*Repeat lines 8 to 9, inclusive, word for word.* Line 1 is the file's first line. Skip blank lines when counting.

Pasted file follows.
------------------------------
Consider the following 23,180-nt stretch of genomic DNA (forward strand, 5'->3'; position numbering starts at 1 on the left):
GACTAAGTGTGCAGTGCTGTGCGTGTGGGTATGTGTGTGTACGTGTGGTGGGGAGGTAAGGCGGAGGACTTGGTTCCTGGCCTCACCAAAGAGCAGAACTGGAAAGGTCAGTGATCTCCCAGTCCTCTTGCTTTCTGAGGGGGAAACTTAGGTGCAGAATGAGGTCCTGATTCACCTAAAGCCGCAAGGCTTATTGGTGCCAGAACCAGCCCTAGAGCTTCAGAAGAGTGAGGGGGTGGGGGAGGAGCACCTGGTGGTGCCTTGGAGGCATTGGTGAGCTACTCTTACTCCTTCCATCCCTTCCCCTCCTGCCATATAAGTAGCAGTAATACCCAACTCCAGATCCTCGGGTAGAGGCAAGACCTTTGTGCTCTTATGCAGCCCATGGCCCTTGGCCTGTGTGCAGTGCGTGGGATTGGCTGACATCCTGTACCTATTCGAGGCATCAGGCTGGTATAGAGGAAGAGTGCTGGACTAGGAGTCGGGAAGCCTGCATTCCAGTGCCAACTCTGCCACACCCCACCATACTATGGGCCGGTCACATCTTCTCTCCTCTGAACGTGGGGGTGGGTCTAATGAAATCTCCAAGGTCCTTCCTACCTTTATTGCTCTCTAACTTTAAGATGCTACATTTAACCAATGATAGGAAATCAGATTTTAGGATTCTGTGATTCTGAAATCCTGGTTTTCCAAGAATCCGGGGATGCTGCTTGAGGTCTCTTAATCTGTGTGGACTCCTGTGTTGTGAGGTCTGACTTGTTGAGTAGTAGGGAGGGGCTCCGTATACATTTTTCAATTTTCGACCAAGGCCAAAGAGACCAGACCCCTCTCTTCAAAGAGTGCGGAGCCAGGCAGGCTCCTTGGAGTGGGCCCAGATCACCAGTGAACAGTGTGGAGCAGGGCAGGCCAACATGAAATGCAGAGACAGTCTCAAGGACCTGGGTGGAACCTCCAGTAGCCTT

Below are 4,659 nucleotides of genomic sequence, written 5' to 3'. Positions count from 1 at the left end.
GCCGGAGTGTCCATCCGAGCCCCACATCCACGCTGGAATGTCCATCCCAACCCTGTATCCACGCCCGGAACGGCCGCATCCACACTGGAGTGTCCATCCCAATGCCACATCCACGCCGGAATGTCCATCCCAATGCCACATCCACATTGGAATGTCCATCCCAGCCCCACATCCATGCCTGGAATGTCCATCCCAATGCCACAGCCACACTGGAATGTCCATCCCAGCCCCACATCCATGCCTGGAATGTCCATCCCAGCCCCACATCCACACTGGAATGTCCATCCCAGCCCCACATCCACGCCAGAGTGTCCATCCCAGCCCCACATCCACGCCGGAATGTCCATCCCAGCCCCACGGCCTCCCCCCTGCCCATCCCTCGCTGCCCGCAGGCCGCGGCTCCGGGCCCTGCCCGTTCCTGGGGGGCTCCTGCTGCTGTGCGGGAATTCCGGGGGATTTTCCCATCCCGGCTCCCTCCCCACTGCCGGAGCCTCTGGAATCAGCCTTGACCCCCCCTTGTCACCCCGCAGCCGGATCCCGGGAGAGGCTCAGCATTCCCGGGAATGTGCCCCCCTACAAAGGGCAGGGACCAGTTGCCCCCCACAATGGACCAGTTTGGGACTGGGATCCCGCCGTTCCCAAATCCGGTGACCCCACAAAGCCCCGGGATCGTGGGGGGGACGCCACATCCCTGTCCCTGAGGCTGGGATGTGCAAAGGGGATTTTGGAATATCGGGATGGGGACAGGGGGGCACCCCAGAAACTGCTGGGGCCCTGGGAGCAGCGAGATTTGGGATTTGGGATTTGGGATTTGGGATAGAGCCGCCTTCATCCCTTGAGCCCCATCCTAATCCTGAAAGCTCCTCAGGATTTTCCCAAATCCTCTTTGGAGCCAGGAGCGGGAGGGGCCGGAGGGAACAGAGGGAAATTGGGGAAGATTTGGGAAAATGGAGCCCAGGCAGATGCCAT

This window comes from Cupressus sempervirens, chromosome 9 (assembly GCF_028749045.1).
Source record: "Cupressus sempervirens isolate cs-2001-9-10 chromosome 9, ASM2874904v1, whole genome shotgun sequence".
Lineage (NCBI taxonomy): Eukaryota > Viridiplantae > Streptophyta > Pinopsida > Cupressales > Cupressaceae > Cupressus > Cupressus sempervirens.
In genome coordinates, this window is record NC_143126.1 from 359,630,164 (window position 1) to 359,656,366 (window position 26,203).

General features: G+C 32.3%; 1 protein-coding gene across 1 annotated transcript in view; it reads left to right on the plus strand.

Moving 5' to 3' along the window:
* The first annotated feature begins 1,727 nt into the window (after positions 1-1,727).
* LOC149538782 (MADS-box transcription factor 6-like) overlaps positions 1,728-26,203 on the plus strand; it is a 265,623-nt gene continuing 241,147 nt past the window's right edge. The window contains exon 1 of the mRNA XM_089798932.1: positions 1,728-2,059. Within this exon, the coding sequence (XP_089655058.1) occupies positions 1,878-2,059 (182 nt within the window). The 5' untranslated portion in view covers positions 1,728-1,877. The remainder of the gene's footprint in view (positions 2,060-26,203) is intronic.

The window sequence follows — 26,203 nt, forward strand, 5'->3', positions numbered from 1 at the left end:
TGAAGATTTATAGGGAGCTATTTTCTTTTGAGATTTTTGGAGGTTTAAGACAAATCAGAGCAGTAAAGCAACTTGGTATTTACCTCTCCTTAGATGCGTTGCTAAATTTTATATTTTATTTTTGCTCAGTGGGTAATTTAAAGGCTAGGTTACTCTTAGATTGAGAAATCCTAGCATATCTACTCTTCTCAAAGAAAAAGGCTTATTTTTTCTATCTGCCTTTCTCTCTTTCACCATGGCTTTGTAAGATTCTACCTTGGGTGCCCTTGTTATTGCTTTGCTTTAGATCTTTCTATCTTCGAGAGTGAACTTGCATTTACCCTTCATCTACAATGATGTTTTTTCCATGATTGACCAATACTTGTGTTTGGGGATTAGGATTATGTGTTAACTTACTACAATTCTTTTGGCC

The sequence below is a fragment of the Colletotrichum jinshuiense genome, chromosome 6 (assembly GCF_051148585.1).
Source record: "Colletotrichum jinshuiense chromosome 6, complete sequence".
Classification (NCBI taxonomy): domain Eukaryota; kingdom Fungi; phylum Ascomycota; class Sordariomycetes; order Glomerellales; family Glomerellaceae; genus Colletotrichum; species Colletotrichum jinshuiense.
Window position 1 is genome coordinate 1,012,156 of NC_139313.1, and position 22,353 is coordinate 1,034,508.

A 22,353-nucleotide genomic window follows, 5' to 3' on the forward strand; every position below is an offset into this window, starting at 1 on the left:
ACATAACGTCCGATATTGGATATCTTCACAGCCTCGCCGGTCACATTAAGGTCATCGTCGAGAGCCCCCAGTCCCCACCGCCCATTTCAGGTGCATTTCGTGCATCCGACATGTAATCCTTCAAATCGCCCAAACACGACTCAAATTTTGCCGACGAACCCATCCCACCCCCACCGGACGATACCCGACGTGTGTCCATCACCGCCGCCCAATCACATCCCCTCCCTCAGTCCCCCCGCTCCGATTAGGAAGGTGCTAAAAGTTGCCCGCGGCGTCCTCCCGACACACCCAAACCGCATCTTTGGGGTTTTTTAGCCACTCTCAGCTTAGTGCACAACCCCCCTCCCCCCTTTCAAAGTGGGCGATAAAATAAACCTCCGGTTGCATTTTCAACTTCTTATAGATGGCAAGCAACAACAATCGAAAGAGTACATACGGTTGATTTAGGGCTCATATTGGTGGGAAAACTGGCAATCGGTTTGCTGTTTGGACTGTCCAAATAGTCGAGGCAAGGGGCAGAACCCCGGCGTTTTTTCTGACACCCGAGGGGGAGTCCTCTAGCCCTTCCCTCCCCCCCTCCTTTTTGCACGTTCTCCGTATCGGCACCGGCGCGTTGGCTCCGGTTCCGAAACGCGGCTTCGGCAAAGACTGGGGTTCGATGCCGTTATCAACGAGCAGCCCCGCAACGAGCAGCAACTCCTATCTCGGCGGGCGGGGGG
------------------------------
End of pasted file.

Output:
In genome coordinates, this window is record NC_143126.1 from 359,630,164 (window position 1) to 359,656,366 (window position 26,203).

General features: G+C 32.3%; 1 protein-coding gene across 1 annotated transcript in view; it reads left to right on the plus strand.